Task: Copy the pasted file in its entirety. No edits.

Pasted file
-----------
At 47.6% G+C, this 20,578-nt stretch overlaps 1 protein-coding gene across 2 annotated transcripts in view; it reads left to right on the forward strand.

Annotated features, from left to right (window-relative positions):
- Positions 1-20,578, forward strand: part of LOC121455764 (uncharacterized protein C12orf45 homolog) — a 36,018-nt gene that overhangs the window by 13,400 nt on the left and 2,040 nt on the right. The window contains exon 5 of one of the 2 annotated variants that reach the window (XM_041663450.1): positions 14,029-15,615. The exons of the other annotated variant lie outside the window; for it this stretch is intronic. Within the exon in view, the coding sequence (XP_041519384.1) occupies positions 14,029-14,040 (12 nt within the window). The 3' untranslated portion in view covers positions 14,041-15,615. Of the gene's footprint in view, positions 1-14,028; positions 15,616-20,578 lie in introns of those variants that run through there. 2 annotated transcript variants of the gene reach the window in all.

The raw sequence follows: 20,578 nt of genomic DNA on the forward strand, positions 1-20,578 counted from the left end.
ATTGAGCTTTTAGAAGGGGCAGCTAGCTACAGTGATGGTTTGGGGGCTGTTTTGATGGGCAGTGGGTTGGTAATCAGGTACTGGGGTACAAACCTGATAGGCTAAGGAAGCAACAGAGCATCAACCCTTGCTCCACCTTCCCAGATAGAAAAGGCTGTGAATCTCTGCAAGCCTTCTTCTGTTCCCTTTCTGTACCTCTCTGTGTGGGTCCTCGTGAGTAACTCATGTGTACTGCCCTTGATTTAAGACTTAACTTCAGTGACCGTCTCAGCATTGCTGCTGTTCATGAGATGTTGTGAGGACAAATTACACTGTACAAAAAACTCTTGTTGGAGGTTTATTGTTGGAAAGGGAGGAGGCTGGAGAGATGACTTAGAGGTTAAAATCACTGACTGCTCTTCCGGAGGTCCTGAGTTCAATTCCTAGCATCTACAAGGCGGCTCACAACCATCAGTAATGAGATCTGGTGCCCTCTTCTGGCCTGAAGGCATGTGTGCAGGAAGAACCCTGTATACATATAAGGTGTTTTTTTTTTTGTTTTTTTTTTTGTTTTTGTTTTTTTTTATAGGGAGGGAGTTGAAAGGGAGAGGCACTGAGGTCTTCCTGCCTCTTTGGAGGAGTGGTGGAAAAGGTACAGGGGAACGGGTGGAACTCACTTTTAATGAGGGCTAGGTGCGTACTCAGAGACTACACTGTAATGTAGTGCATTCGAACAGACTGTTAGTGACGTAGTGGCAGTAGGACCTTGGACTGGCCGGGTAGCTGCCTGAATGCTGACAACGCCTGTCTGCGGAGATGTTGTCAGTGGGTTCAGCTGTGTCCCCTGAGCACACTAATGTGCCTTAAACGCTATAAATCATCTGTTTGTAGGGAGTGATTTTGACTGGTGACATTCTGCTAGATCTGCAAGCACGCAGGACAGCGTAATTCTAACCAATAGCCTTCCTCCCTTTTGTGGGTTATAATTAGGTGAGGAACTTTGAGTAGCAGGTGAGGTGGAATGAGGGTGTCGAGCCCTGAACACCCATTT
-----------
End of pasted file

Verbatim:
At 47.6% G+C, this 20,578-nt stretch overlaps 1 protein-coding gene across 2 annotated transcripts in view; it reads left to right on the forward strand.

Annotated features, from left to right (window-relative positions):
- Positions 1-20,578, forward strand: part of LOC121455764 (uncharacterized protein C12orf45 homolog) — a 36,018-nt gene that overhangs the window by 13,400 nt on the left and 2,040 nt on the right. The window contains exon 5 of one of the 2 annotated variants that reach the window (XM_041663450.1): positions 14,029-15,615. The exons of the other annotated variant lie outside the window; for it this stretch is intronic. Within the exon in view, the coding sequence (XP_041519384.1) occupies positions 14,029-14,040 (12 nt within the window). The 3' untranslated portion in view covers positions 14,041-15,615. Of the gene's footprint in view, positions 1-14,028; positions 15,616-20,578 lie in introns of those variants that run through there. 2 annotated transcript variants of the gene reach the window in all.

The raw sequence follows: 20,578 nt of genomic DNA on the forward strand, positions 1-20,578 counted from the left end.
ATTGAGCTTTTAGAAGGGGCAGCTAGCTACAGTGATGGTTTGGGGGCTGTTTTGATGGGCAGTGGGTTGGTAATCAGGTACTGGGGTACAAACCTGATAGGCTAAGGAAGCAACAGAGCATCAACCCTTGCTCCACCTTCCCAGATAGAAAAGGCTGTGAATCTCTGCAAGCCTTCTTCTGTTCCCTTTCTGTACCTCTCTGTGTGGGTCCTCGTGAGTAACTCATGTGTACTGCCCTTGATTTAAGACTTAACTTCAGTGACCGTCTCAGCATTGCTGCTGTTCATGAGATGTTGTGAGGACAAATTACACTGTACAAAAAACTCTTGTTGGAGGTTTATTGTTGGAAAGGGAGGAGGCTGGAGAGATGACTTAGAGGTTAAAATCACTGACTGCTCTTCCGGAGGTCCTGAGTTCAATTCCTAGCATCTACAAGGCGGCTCACAACCATCAGTAATGAGATCTGGTGCCCTCTTCTGGCCTGAAGGCATGTGTGCAGGAAGAACCCTGTATACATATAAGGTGTTTTTTTTTTTGTTTTTTTTTTTGTTTTTGTTTTTTTTTATAGGGAGGGAGTTGAAAGGGAGAGGCACTGAGGTCTTCCTGCCTCTTTGGAGGAGTGGTGGAAAAGGTACAGGGGAACGGGTGGAACTCACTTTTAATGAGGGCTAGGTGCGTACTCAGAGACTACACTGTAATGTAGTGCATTCGAACAGACTGTTAGTGACGTAGTGGCAGTAGGACCTTGGACTGGCCGGGTAGCTGCCTGAATGCTGACAACGCCTGTCTGCGGAGATGTTGTCAGTGGGTTCAGCTGTGTCCCCTGAGCACACTAATGTGCCTTAAACGCTATAAATCATCTGTTTGTAGGGAGTGATTTTGACTGGTGACATTCTGCTAGATCTGCAAGCACGCAGGACAGCGTAATTCTAACCAATAGCCTTCCTCCCTTTTGTGGGTTATAATTAGGTGAGGAACTTTGAGTAGCAGGTGAGGTGGAATGAGGGTGTCGAGCCCTGAACACCCATTT